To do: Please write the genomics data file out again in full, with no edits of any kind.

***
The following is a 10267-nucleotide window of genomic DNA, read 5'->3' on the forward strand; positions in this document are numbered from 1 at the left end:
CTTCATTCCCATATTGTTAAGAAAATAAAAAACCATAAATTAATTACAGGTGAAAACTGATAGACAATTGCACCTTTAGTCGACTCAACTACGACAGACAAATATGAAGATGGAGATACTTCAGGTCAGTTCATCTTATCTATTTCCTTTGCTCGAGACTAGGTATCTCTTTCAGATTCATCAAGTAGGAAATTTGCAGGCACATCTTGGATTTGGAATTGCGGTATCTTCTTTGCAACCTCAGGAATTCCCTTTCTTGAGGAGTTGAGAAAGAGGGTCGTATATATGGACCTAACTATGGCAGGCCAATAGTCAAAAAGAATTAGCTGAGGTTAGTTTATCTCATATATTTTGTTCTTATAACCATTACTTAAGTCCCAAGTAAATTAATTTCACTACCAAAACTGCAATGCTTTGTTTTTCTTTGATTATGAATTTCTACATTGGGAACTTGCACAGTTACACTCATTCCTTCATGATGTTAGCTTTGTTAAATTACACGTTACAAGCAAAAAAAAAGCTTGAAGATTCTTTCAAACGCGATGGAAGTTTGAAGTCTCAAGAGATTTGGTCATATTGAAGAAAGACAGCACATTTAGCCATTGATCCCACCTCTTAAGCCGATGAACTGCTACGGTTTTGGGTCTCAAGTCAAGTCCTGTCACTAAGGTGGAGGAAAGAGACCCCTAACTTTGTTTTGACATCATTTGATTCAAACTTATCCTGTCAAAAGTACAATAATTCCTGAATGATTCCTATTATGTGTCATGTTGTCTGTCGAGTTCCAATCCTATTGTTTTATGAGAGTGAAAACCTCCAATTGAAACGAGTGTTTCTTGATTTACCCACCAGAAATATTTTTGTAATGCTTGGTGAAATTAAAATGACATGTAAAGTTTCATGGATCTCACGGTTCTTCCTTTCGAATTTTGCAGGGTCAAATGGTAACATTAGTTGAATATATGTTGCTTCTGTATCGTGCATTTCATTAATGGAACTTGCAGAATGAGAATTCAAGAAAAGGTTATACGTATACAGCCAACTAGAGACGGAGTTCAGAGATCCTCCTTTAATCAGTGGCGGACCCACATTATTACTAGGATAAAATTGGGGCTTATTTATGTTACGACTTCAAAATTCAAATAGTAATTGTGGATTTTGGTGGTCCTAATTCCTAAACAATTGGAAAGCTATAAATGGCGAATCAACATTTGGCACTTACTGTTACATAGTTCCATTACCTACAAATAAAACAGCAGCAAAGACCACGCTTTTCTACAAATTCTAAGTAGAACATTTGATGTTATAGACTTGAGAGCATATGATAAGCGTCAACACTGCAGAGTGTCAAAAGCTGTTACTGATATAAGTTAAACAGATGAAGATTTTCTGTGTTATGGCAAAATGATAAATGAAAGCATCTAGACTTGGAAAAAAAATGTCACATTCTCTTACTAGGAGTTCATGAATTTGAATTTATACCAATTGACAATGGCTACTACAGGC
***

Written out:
The following is a 10267-nucleotide window of genomic DNA, read 5'->3' on the forward strand; positions in this document are numbered from 1 at the left end:
CTTCATTCCCATATTGTTAAGAAAATAAAAAACCATAAATTAATTACAGGTGAAAACTGATAGACAATTGCACCTTTAGTCGACTCAACTACGACAGACAAATATGAAGATGGAGATACTTCAGGTCAGTTCATCTTATCTATTTCCTTTGCTCGAGACTAGGTATCTCTTTCAGATTCATCAAGTAGGAAATTTGCAGGCACATCTTGGATTTGGAATTGCGGTATCTTCTTTGCAACCTCAGGAATTCCCTTTCTTGAGGAGTTGAGAAAGAGGGTCGTATATATGGACCTAACTATGGCAGGCCAATAGTCAAAAAGAATTAGCTGAGGTTAGTTTATCTCATATATTTTGTTCTTATAACCATTACTTAAGTCCCAAGTAAATTAATTTCACTACCAAAACTGCAATGCTTTGTTTTTCTTTGATTATGAATTTCTACATTGGGAACTTGCACAGTTACACTCATTCCTTCATGATGTTAGCTTTGTTAAATTACACGTTACAAGCAAAAAAAAAGCTTGAAGATTCTTTCAAACGCGATGGAAGTTTGAAGTCTCAAGAGATTTGGTCATATTGAAGAAAGACAGCACATTTAGCCATTGATCCCACCTCTTAAGCCGATGAACTGCTACGGTTTTGGGTCTCAAGTCAAGTCCTGTCACTAAGGTGGAGGAAAGAGACCCCTAACTTTGTTTTGACATCATTTGATTCAAACTTATCCTGTCAAAAGTACAATAATTCCTGAATGATTCCTATTATGTGTCATGTTGTCTGTCGAGTTCCAATCCTATTGTTTTATGAGAGTGAAAACCTCCAATTGAAACGAGTGTTTCTTGATTTACCCACCAGAAATATTTTTGTAATGCTTGGTGAAATTAAAATGACATGTAAAGTTTCATGGATCTCACGGTTCTTCCTTTCGAATTTTGCAGGGTCAAATGGTAACATTAGTTGAATATATGTTGCTTCTGTATCGTGCATTTCATTAATGGAACTTGCAGAATGAGAATTCAAGAAAAGGTTATACGTATACAGCCAACTAGAGACGGAGTTCAGAGATCCTCCTTTAATCAGTGGCGGACCCACATTATTACTAGGATAAAATTGGGGCTTATTTATGTTACGACTTCAAAATTCAAATAGTAATTGTGGATTTTGGTGGTCCTAATTCCTAAACAATTGGAAAGCTATAAATGGCGAATCAACATTTGGCACTTACTGTTACATAGTTCCATTACCTACAAATAAAACAGCAGCAAAGACCACGCTTTTCTACAAATTCTAAGTAGAACATTTGATGTTATAGACTTGAGAGCATATGATAAGCGTCAACACTGCAGAGTGTCAAAAGCTGTTACTGATATAAGTTAAACAGATGAAGATTTTCTGTGTTATGGCAAAATGATAAATGAAAGCATCTAGACTTGGAAAAAAAATGTCACATTCTCTTACTAGGAGTTCATGAATTTGAATTTATACCAATTGACAATGGCTACTACAGGC